Bunkers Harbor, just on the western side of Prospect Harbor, is a small place, the kind of remote fishing outpost that much of the coast of Maine is known for. There are a few old wharves clustered around the small inlet of water that constitutes the harbor proper. The narrow opening is surrounded on both sides by rocky shores and tall, majestic spruce trees. Old and weathered houses cling to the shoreline, seemingly hanging right over the water. American flags wave proudly, and brightly colored pickup trucks sit parked in gravel-filled lots. The local lobster pounds here are operated out of the backyards of their owners’ houses.
There are only a couple of fishing shacks in town, and most are filled with all the requisite must-have items of fishing gear: striped buoys, numerous scales, and cans of diesel fuel. Frayed rope and rusted traps cover the grass leading up to doorways. At one particular pound during a recent visit of mine, a creaky wooden ramp led down to the water’s edge, where makeshift plastic floats served as an anchor for the main dock, which had to be some twenty feet in length. A big fishing boat, Gerry Anne, pulled up to the dock, ready to unload her catch for the day.
The boat’s diesel engine cooled down as her crew immediately began to go about their end of the day routines. A tall and lanky man sporting a large beard grabbed the hose and began to wash down the gunnels and the deck of the boat. He moved with weary precision. He looked tired, but seemed determined to do whatever he needed to do to get off the boat.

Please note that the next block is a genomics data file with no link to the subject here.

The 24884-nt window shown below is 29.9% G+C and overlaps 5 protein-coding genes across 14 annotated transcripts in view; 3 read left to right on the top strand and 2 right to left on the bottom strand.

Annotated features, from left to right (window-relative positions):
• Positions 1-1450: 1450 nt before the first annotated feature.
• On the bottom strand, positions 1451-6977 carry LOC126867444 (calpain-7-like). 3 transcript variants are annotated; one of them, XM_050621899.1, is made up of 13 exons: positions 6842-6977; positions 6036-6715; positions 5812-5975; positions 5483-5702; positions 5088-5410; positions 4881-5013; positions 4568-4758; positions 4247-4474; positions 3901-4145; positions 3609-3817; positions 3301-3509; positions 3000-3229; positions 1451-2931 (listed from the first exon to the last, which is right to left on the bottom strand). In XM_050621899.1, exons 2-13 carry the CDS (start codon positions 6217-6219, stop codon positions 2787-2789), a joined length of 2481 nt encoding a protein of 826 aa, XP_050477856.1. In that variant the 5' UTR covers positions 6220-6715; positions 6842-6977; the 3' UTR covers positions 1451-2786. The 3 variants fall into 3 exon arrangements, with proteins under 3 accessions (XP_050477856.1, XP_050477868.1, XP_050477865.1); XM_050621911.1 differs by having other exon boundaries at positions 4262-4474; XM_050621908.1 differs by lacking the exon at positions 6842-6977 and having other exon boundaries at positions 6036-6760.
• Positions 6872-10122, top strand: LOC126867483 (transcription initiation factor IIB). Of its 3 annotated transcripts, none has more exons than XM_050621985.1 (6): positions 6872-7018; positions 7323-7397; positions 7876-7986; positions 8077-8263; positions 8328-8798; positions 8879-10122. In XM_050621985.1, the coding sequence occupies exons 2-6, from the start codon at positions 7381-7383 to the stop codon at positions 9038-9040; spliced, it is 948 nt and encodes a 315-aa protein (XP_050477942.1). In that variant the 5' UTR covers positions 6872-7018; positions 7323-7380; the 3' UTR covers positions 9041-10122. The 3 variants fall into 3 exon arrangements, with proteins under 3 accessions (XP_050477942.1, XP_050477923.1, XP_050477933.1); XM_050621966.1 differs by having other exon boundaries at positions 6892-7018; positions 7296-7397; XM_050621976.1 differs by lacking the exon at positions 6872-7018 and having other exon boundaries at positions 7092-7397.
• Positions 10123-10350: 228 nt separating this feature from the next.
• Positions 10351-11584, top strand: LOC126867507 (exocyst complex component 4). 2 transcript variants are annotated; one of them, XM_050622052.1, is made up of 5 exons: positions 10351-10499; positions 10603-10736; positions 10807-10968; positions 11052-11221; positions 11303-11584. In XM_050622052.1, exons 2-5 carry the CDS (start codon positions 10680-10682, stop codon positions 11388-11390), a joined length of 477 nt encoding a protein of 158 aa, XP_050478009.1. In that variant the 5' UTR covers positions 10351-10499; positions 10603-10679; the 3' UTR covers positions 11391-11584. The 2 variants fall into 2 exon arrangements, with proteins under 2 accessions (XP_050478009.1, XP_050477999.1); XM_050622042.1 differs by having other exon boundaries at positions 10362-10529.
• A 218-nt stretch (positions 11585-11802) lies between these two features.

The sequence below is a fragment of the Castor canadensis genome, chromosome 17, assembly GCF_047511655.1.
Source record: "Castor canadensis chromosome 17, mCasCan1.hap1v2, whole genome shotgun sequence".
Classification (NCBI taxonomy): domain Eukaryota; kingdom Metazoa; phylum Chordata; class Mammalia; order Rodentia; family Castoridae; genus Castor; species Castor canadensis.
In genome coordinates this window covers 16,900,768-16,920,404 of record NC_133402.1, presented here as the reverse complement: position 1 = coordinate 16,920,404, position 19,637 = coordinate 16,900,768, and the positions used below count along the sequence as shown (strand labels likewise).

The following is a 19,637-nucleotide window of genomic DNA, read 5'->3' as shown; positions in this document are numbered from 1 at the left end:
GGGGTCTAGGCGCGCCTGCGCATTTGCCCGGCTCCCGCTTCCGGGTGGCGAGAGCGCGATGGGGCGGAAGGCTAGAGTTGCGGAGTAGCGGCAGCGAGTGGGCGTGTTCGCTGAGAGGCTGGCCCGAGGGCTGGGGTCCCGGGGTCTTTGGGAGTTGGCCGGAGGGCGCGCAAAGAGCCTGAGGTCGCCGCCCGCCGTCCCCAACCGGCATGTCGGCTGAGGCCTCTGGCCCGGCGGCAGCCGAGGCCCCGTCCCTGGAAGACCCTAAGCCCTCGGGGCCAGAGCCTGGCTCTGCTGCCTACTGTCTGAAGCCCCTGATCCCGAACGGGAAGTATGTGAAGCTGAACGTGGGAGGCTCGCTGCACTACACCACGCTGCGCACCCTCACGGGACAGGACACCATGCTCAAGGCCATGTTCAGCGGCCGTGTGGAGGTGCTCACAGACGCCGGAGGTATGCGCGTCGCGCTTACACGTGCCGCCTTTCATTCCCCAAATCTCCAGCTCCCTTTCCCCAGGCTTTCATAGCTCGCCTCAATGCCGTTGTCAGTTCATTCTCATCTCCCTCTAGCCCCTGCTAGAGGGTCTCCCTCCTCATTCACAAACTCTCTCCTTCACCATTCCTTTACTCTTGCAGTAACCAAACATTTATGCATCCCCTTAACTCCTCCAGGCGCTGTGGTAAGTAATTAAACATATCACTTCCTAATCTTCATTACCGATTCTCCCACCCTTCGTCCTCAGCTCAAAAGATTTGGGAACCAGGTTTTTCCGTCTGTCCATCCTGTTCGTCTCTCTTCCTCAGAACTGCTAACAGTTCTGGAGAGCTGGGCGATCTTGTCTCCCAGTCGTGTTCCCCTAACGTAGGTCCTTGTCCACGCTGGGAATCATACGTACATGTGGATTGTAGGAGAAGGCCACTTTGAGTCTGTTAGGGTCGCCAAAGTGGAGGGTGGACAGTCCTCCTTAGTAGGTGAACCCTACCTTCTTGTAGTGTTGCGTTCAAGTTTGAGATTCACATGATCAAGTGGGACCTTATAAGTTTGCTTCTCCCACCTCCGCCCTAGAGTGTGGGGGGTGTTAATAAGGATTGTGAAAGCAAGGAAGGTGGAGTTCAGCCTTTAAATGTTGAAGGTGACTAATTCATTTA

Another man, much shorter in stature, started to scrub down the steering wheel and the main cabin. He then scrubbed himself down, along with the other men on the boat. The captain, an older man who looked to be in his 70’s, calmly stepped off the boat and began to discuss the logistics of the day with the manager of the pound. He relayed important pieces of information to the manger, including the amount of bait that was used and the amount of fuel that was needed for the next day. After their discussion, the manager began to inspect the lobsters, weighing them and sorting them into two separate groups: one that would go to market and one that would stay preserved in the many lobster “cars,” that floated around the dock.
After the work had been finished, and the cleaning was complete, the captain backed his boat out into the harbor and made room for another boat, Last Chance, to come in and do the same thing. The temperature hovered around thirty-five degrees, and the sun was beginning its descent in the sky. The day had started out with warmer air, but now had turned downright cold.
The men lingered on the dock for a few minutes, shooting the breeze and complaining about how little they had caught. “Just hasn’t been the same as last year,” one of the men remarked, as he spit his black-colored chew into the water. “Just ain’t been the same.” The men then collectively walked up the wooden planks of the dock and out into the gravel parking lot, where their pickups awaited them. Engines roared, tires spun, and gravel flew.
The men were gone, but not for long. Even as winter continues her fast approach and the stormy seas off the Schoodic Peninsula refuse to lessen their icy grip, the lobstermen of downeast Maine continue to work. It is as it has always been in these parts.